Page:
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Oscars 2019: The Moments And Movies That Made The Year On The Silver Screen46:59
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An Oscar statue is pictured at the press preview for the 91st Academy Awards Governors Ball, Friday, Feb. 15, 2019, in Los Angeles. (Chris Pizzello/Invision/AP)
An Oscar statue is pictured at the press preview for the 91st Academy Awards Governors Ball, Friday, Feb. 15, 2019, in Los Angeles. (Chris Pizzello/Invision/AP)
This article is more than 3 years old.

With David Folkenflik

The Oscars are this weekend. We look at this year’s stars, standouts, snark-fests and showdowns with top movie critics. Pass the popcorn.


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Guests

A.O. Scott, chief film critic for the New York Times. (@aoscott)

Shawn Edwards, film critic for Fox 4 News in Kansas City. Co-founder of the African American Film Critics Association. (@sedwardskc)

From The Reading List

On Point At The Oscars: Check out our past shows on this year's Oscar nominees.


View all of the categories and nominations here


New York Times: "The Good, the Bad and ‘Black Panther’" — "Having wrapped up their reviewing duties for 2018, our chief film critics, Manohla Dargis and A. O. Scott, look back at a year of rage, silliness and sublimity at the movies and ahead to the 91st Academy Awards.

"A. O. SCOTT If I had to pick one movie moment to sum up 2018, it would probably be the last scene of “Support the Girls,” Andrew Bujalski’s workplace comedy about the manager of a Hooters-like bar and grill in Texas. Not enough people paid attention when the film was released in August, but Regina Hall’s performance has picked up some awards and nominations since then, and everyone should stream it right now.

"Anyway: The movie ends with three women — Hall, Haley Lu Richardson and Shayna McHayle — screaming on a roof. Not in terror (as women onscreen so often do), but in rage, frustration and a kind of righteous, rebellious glee. They are venting and protesting, having endured an endless cycle of everyday racism, sexism and exploitation. As an ending, it feels triumphant and bleak at the same time, which may be why I keep coming back to it."

Slate: "All 52 Movies Nominated for Oscars, Ranked" — "Once again, we’re stuck in a debate about the value of the Academy Awards. Is this an industry event designed to honor the best in film art and all the skills, crafts, and disciplines required to produce such a miraculous undertaking? Or is it a televised extravaganza, the last gasp of the monoculture, designed to draw the largest possible audience to their TV sets to advertise the films most likely to draw crowds?

"I’d argue that the wealth of films nominated means that the many movie fans who make a project of watching all the Best Picture nominees in a given year are only skimming the surface of what films could accomplish in 2018. The Academy nominated 52 films for at least one Oscar this year, including 15 short films, and as I’ve done many times before, I set out to watch each and every one—and rank them. The Coen brothers and Thanos. The rock-climbing daredevil and the family of superheroes. The trio of scenery-chewing royal schemers and the mother who eats her cute little pork-bun son.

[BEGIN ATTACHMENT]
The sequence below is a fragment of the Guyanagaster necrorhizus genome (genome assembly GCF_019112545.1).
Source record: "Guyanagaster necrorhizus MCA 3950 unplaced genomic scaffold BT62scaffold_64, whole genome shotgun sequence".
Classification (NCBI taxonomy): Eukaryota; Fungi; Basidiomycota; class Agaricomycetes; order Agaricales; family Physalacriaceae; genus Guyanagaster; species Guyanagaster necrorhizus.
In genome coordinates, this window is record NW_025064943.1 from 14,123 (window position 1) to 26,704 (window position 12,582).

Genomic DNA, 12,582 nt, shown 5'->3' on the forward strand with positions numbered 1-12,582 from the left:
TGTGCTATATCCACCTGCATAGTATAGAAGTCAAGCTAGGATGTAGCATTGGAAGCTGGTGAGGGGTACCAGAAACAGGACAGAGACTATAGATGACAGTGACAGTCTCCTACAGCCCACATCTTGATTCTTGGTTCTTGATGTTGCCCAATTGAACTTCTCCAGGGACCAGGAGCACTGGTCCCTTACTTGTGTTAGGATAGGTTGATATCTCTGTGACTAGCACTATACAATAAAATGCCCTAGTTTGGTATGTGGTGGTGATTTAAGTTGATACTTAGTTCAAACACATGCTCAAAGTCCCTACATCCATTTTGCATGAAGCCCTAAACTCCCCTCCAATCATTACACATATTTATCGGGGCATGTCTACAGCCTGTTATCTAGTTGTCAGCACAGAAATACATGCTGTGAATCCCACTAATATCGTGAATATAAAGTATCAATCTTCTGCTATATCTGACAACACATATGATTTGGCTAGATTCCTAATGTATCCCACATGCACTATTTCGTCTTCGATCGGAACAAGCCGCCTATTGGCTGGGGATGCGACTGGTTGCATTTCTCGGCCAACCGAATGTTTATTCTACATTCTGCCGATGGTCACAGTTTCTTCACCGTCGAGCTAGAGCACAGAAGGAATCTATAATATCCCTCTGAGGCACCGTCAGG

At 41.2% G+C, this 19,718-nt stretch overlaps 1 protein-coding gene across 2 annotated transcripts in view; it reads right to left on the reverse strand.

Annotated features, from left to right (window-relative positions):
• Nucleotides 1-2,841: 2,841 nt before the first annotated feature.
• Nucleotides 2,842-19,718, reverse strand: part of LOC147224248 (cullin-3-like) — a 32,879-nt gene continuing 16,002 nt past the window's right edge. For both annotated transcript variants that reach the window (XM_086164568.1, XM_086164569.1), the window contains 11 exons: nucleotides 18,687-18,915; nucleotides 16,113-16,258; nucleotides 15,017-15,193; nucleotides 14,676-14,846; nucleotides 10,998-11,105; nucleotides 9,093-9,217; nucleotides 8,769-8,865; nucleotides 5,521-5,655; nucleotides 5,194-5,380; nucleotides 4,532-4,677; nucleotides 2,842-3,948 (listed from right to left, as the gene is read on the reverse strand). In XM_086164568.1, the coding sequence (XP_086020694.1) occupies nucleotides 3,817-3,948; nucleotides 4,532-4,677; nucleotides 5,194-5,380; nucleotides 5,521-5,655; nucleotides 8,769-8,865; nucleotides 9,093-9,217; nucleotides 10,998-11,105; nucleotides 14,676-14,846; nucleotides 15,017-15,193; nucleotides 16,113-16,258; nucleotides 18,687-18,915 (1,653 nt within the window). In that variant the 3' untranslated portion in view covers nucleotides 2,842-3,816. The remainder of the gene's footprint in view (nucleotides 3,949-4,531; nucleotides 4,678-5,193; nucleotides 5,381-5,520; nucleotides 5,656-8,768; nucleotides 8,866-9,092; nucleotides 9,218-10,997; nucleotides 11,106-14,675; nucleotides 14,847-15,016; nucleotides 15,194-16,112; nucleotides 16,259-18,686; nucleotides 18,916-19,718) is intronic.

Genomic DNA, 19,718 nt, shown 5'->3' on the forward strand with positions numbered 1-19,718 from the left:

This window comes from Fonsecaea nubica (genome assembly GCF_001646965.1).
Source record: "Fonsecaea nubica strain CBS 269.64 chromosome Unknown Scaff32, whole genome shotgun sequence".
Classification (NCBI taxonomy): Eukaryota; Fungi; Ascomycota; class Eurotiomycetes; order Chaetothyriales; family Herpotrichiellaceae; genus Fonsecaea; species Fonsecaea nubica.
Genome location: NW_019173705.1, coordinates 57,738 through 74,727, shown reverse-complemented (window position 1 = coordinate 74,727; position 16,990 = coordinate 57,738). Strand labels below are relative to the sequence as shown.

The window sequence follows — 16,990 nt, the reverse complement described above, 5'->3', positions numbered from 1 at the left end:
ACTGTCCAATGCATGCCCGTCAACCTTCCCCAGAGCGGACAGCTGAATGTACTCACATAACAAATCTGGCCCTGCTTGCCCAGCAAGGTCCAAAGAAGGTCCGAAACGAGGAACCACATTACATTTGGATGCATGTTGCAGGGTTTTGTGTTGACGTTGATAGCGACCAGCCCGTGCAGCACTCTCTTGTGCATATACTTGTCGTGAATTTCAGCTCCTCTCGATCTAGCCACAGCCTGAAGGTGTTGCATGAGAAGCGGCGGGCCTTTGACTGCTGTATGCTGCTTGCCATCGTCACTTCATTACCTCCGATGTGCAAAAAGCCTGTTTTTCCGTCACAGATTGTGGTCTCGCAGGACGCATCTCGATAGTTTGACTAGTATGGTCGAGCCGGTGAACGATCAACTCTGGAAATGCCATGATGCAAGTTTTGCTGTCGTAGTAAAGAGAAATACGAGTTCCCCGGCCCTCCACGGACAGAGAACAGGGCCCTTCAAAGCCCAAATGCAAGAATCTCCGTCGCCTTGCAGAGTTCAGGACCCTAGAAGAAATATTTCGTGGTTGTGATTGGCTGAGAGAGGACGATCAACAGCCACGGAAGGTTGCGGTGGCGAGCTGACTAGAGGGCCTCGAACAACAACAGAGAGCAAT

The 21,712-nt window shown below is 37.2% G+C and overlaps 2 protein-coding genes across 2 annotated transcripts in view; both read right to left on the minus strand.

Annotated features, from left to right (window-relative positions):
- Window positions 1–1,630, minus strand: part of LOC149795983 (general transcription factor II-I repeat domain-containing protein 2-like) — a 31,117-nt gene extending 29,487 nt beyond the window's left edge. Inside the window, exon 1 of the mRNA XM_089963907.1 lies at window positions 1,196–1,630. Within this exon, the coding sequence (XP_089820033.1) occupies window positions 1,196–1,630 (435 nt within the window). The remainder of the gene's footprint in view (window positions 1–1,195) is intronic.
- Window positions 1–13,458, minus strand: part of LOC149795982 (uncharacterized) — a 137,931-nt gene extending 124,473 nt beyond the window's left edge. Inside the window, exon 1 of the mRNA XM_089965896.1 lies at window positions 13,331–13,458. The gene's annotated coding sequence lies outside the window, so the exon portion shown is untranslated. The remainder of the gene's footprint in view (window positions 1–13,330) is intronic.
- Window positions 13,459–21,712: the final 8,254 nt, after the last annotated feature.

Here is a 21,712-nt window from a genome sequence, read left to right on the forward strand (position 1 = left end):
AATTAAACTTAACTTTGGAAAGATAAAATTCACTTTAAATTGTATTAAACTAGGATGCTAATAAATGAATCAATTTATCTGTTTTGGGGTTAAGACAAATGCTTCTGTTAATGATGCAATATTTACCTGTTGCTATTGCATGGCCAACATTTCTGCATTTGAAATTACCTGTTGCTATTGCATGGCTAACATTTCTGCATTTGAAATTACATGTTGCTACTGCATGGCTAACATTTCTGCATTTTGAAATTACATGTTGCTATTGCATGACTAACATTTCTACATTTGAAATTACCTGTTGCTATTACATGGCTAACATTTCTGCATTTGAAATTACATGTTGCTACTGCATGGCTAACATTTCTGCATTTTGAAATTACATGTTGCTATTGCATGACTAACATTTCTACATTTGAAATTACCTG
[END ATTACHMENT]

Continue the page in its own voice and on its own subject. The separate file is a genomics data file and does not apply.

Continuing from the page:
"'It’s an honor just to be nominated,' goes the cliché, but it remains the truest thing anyone has ever said about the Academy Awards. Scratch the surface—the Best Picture nominees and major-category winners—and you’ll find the real hidden gold. This year, the eight Best Picture nominees made for a whopping 59 total nominations—essentially half of the total nominations for the year. But on the ranking below, you’ll find six out of my top 10 movies received three or fewer nods. Four of those six are represented by just one lonely nomination. But even a single nomination is a place in the history books for the movie that gets it. It’s a permanent spot on a list where some future cinephile will find it, get curious, and have their life changed."

Best Picture Nominees

"Black Panther"

Danai Gurira, Lupita Nyong'o and Florence Kasumba in "Black Panther." (Matt Kennedy/Disney/Marvel Studios via AP)
Danai Gurira, Lupita Nyong'o and Florence Kasumba in "Black Panther." (Matt Kennedy/Disney/Marvel Studios via AP)

"BlacKkKlansman"

Adam Driver and John David Washington in "BlacKkKlansman." (Courtesy Focus Features)
Adam Driver and John David Washington in "BlacKkKlansman." (Courtesy Focus Features)

"Bohemian Rhapsody"

Rami Malek as Freddie Mercury in "Bohemian Rhapsody." (Courtesy 20th Century Fox)
Rami Malek as Freddie Mercury in "Bohemian Rhapsody." (Courtesy 20th Century Fox)

"The Favourite"

Rachel Weisz and Olivia Colman in "The Favourite." (Courtesy of Yorgos Lanthimos/20th Century Fox)
Rachel Weisz and Olivia Colman in "The Favourite." (Courtesy of Yorgos Lanthimos/20th Century Fox)

"Green Book"

Mahershala Ali and Viggo Mortensen in "Green Book." (Courtesy Universal Pictures)
Mahershala Ali and Viggo Mortensen in "Green Book." (Courtesy Universal Pictures)

"Roma"

A scene from Alfonso Cuarón’s "Roma." (Courtesy Carlos Somonte/Netflix)
A scene from Alfonso Cuarón’s "Roma." (Courtesy Carlos Somonte/Netflix)

"A Star Is Born"

Lady Gaga and Bradley Cooper star in "A Star Is Born" (Courtesy Warner Bros. Ent.)
Lady Gaga and Bradley Cooper star in "A Star Is Born" (Courtesy Warner Bros. Ent.)

"Vice"

Adam Waller produced this hour for broadcast.

This program aired on February 22, 2019.

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